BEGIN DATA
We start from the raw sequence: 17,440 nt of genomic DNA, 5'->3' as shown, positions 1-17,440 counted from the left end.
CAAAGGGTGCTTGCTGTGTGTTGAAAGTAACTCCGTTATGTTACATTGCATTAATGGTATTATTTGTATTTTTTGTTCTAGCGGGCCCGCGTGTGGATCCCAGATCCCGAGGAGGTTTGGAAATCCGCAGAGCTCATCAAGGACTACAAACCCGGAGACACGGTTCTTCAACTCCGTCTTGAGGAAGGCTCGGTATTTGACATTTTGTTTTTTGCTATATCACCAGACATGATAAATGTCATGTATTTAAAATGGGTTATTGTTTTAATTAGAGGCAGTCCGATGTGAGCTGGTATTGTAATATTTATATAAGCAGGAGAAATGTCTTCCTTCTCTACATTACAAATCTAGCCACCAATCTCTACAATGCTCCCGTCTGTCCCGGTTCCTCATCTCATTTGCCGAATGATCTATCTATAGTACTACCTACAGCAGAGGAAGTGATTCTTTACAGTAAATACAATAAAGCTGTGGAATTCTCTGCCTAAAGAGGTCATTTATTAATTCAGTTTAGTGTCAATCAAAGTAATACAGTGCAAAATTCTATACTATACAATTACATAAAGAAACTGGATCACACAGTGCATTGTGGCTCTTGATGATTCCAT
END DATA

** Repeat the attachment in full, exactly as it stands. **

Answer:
We start from the raw sequence: 17,440 nt of genomic DNA, 5'->3' as shown, positions 1-17,440 counted from the left end.
CAAAGGGTGCTTGCTGTGTGTTGAAAGTAACTCCGTTATGTTACATTGCATTAATGGTATTATTTGTATTTTTTGTTCTAGCGGGCCCGCGTGTGGATCCCAGATCCCGAGGAGGTTTGGAAATCCGCAGAGCTCATCAAGGACTACAAACCCGGAGACACGGTTCTTCAACTCCGTCTTGAGGAAGGCTCGGTATTTGACATTTTGTTTTTTGCTATATCACCAGACATGATAAATGTCATGTATTTAAAATGGGTTATTGTTTTAATTAGAGGCAGTCCGATGTGAGCTGGTATTGTAATATTTATATAAGCAGGAGAAATGTCTTCCTTCTCTACATTACAAATCTAGCCACCAATCTCTACAATGCTCCCGTCTGTCCCGGTTCCTCATCTCATTTGCCGAATGATCTATCTATAGTACTACCTACAGCAGAGGAAGTGATTCTTTACAGTAAATACAATAAAGCTGTGGAATTCTCTGCCTAAAGAGGTCATTTATTAATTCAGTTTAGTGTCAATCAAAGTAATACAGTGCAAAATTCTATACTATACAATTACATAAAGAAACTGGATCACACAGTGCATTGTGGCTCTTGATGATTCCAT